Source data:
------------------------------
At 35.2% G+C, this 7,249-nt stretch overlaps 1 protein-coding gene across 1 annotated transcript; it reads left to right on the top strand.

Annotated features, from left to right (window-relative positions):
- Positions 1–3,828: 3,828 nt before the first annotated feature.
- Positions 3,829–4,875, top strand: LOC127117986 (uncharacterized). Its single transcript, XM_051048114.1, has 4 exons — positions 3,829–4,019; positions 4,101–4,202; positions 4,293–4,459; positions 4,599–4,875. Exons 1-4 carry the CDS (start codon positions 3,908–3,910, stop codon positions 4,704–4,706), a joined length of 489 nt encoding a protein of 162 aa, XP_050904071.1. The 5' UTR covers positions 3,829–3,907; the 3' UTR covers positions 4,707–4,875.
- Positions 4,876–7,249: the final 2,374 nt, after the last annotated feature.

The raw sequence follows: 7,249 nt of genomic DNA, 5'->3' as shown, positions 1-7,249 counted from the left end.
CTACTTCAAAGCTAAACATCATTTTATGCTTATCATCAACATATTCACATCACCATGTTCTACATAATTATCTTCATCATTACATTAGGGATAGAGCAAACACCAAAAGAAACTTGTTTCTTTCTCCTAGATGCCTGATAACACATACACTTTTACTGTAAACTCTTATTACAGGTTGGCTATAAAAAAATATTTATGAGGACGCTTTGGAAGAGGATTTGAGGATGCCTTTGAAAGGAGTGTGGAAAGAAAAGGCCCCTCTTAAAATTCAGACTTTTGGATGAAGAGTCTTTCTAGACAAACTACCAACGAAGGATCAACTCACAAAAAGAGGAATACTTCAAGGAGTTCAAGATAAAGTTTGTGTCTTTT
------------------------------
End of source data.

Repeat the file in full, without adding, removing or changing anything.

At 35.2% G+C, this 7,249-nt stretch overlaps 1 protein-coding gene across 1 annotated transcript; it reads left to right on the top strand.

Annotated features, from left to right (window-relative positions):
- Positions 1–3,828: 3,828 nt before the first annotated feature.
- Positions 3,829–4,875, top strand: LOC127117986 (uncharacterized). Its single transcript, XM_051048114.1, has 4 exons — positions 3,829–4,019; positions 4,101–4,202; positions 4,293–4,459; positions 4,599–4,875. Exons 1-4 carry the CDS (start codon positions 3,908–3,910, stop codon positions 4,704–4,706), a joined length of 489 nt encoding a protein of 162 aa, XP_050904071.1. The 5' UTR covers positions 3,829–3,907; the 3' UTR covers positions 4,707–4,875.
- Positions 4,876–7,249: the final 2,374 nt, after the last annotated feature.

The raw sequence follows: 7,249 nt of genomic DNA, 5'->3' as shown, positions 1-7,249 counted from the left end.
CTACTTCAAAGCTAAACATCATTTTATGCTTATCATCAACATATTCACATCACCATGTTCTACATAATTATCTTCATCATTACATTAGGGATAGAGCAAACACCAAAAGAAACTTGTTTCTTTCTCCTAGATGCCTGATAACACATACACTTTTACTGTAAACTCTTATTACAGGTTGGCTATAAAAAAATATTTATGAGGACGCTTTGGAAGAGGATTTGAGGATGCCTTTGAAAGGAGTGTGGAAAGAAAAGGCCCCTCTTAAAATTCAGACTTTTGGATGAAGAGTCTTTCTAGACAAACTACCAACGAAGGATCAACTCACAAAAAGAGGAATACTTCAAGGAGTTCAAGATAAAGTTTGTGTCTTTT